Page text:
The packaging for W Train & Defend ammunition includes relevant data such as bullet type and weight, the caliber and whether the rounds are for training or defense purpose, providing straightforward information in an easy-to-read format.

For more information about Winchester W Train & Defend brand and all Winchester Ammunition products, visit, or connect with Winchester on Facebook at

TTAG Readers’ Choice Awards methodology

The Readers’ Choice Awards poll was conducted using a custom on-line polling application. It presented each respondent with a list of options for each category, pre-selected by TTAG’s editors. Respondents could either select from the list, choose not to respond, or add an additional option at the bottom. Added items were displayed to all subsequent respondents (any item worthy of “Item of the Year” would, in theory, be added fairly quickly by respondents). Items which were not relevant (outside the time frame or irrelevant responses, like “my homemade ammo” for best ammo of the year) were periodically removed; all associated votes for that item in that category were eliminated as well. Respondents were discouraged from voting multiple times by having their IP address recorded and banned from making subsequent responses. The polling period lasted 7 full days and elicited 1,104 responses.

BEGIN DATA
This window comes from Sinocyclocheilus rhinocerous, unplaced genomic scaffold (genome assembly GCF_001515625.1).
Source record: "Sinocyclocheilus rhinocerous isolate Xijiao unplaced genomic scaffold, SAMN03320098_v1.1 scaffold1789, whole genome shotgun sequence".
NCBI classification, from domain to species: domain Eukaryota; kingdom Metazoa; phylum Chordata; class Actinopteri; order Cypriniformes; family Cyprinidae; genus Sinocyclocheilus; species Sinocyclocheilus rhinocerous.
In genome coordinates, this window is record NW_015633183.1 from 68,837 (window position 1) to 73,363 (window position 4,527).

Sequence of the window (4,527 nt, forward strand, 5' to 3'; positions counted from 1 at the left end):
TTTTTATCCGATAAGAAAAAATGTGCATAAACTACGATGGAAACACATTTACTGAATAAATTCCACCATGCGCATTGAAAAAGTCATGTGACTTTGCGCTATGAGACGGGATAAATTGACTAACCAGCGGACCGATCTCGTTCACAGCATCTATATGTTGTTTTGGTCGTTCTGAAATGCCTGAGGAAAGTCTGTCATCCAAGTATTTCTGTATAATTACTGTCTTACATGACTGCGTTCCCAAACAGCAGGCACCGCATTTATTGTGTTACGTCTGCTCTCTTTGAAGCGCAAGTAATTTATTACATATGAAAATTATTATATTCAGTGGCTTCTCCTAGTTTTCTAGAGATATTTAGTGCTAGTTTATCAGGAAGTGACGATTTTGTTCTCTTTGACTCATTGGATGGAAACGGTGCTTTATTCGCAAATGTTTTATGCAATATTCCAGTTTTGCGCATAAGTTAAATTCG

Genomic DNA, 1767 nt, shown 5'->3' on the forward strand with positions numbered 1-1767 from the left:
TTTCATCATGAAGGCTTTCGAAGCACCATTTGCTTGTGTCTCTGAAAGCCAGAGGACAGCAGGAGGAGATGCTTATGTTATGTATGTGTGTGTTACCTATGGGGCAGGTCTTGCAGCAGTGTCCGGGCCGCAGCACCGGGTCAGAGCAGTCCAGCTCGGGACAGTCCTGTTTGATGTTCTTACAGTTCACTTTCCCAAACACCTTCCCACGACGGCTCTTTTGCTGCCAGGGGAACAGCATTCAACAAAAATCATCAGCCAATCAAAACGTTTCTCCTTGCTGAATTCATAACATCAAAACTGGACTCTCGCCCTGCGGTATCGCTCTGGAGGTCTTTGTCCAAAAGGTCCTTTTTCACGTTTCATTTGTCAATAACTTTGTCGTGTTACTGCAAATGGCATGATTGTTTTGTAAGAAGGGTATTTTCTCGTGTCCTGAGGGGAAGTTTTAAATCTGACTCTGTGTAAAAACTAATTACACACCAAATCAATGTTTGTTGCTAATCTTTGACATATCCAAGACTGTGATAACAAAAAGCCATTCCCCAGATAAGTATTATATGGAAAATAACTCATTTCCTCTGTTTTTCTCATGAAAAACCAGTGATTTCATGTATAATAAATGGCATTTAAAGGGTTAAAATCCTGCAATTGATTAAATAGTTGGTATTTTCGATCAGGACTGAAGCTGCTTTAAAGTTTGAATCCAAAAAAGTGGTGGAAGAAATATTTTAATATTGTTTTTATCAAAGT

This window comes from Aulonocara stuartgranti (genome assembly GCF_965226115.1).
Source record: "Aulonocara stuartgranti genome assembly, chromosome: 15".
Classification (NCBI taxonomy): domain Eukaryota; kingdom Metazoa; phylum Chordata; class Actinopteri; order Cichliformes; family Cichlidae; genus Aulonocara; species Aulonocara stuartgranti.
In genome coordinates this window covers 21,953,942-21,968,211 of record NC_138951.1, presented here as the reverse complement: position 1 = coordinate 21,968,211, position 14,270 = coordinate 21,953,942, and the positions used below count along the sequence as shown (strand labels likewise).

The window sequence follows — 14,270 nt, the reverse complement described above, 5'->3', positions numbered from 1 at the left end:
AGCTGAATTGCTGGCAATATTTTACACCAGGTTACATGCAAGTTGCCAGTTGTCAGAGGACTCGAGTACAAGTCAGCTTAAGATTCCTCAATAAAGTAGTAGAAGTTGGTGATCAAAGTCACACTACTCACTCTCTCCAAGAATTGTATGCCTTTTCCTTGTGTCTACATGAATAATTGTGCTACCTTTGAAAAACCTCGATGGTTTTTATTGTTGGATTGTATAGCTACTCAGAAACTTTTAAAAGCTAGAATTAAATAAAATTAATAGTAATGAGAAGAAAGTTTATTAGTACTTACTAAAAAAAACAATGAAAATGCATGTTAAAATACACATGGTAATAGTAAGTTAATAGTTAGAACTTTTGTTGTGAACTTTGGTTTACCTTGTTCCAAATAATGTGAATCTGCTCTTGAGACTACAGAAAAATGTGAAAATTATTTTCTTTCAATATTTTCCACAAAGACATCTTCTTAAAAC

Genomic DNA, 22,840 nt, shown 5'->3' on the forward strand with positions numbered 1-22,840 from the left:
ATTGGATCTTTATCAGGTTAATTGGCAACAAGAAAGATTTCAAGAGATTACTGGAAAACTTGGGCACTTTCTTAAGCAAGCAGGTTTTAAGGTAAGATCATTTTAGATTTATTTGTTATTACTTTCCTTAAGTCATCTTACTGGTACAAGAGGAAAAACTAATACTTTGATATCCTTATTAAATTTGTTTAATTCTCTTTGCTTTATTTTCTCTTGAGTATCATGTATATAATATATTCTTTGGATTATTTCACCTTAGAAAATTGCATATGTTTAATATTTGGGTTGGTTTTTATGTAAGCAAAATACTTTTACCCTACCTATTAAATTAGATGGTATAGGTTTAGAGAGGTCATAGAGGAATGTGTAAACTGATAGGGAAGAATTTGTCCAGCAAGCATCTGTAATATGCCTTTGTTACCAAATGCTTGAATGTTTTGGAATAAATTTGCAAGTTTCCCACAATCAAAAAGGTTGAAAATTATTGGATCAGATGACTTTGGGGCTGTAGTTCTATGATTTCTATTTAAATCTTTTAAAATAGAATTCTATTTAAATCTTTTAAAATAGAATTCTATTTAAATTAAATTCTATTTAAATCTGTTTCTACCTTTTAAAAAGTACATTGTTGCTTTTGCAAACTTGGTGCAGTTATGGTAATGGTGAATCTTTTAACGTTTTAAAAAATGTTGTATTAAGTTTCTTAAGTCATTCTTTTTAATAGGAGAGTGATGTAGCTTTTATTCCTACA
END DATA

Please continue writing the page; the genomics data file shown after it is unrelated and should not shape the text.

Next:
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  1. I must confess to some surprise that this ammunition won the Readers Choice award, as it seems quite dirty compared to most range ammunition, and is the only ammo that ever made my Glock 19 hiccup repeatedly.